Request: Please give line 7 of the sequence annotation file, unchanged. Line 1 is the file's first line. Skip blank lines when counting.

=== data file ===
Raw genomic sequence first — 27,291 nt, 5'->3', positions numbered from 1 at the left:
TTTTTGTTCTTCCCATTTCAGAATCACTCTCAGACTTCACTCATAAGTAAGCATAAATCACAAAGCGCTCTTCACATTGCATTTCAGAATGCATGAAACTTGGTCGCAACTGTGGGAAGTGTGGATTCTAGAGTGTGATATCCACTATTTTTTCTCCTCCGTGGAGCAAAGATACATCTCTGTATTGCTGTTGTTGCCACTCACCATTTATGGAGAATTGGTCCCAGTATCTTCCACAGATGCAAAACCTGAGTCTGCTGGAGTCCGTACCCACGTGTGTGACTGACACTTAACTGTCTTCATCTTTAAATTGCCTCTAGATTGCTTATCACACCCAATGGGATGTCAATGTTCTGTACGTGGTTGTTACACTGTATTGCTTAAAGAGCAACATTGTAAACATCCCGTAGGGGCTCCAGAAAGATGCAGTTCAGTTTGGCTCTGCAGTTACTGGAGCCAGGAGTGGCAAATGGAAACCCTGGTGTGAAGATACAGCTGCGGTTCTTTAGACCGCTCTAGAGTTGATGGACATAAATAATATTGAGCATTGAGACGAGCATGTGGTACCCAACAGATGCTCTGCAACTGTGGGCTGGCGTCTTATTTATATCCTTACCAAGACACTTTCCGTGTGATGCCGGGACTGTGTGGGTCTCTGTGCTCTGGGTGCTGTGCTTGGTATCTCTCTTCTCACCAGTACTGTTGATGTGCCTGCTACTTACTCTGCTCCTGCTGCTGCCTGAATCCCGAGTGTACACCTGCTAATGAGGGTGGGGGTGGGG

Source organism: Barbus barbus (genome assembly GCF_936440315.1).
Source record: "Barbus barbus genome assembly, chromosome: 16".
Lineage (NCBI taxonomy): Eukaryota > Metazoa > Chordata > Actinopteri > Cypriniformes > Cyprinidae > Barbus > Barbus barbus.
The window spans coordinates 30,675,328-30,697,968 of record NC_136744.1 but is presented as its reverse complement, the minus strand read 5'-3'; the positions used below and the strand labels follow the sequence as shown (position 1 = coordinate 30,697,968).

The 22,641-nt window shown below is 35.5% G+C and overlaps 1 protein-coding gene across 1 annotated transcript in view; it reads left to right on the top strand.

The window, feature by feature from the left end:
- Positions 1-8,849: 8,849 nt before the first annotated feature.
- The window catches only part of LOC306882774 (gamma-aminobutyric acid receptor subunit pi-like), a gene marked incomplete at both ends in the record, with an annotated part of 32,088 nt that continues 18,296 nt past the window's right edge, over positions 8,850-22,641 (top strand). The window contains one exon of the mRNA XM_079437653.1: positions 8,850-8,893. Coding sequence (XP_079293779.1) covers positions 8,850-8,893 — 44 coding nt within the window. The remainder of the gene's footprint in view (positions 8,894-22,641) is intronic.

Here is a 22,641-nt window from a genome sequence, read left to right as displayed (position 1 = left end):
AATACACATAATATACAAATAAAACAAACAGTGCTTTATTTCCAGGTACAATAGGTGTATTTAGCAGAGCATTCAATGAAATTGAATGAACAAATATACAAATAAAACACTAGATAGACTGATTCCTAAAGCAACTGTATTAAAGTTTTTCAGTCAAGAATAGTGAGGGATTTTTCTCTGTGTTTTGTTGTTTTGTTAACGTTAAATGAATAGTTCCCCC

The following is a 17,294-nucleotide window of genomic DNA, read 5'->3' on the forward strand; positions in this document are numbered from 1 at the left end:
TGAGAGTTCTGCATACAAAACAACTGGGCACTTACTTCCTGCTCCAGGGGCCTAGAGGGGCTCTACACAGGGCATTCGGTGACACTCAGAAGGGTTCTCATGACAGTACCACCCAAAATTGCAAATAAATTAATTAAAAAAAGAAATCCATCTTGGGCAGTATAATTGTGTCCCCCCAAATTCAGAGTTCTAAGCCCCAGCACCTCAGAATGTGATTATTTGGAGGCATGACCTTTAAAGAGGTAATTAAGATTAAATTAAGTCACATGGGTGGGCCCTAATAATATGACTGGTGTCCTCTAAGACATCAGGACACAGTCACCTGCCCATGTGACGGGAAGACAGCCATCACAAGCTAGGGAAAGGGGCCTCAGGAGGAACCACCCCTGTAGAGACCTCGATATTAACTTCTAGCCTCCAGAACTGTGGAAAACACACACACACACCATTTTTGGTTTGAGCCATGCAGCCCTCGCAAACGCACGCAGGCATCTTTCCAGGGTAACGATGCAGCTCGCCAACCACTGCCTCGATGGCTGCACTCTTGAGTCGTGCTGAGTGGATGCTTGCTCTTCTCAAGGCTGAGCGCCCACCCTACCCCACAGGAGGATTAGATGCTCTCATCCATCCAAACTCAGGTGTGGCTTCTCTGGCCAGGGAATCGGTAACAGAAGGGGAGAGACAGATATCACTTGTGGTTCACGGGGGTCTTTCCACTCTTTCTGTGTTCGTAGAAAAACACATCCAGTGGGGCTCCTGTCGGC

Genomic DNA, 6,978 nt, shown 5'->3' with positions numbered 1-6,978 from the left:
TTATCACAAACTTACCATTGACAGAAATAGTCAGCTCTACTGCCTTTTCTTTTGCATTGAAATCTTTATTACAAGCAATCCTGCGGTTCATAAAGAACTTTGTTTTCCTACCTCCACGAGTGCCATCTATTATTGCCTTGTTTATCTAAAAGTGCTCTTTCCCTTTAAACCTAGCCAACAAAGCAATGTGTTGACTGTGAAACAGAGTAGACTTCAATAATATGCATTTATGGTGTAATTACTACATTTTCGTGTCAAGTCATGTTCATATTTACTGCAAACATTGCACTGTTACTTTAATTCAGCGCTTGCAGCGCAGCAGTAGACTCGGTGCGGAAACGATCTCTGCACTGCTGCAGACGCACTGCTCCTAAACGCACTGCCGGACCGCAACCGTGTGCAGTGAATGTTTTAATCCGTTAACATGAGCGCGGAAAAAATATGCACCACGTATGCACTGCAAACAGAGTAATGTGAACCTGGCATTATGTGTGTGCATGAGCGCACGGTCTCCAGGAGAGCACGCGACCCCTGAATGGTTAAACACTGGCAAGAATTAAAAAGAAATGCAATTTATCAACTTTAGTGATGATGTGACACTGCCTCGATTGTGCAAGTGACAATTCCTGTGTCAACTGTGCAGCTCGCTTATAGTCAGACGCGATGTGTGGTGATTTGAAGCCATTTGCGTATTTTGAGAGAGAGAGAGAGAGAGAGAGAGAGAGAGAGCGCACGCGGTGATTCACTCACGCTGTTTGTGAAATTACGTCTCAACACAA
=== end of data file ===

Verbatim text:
The 22,641-nt window shown below is 35.5% G+C and overlaps 1 protein-coding gene across 1 annotated transcript in view; it reads left to right on the top strand.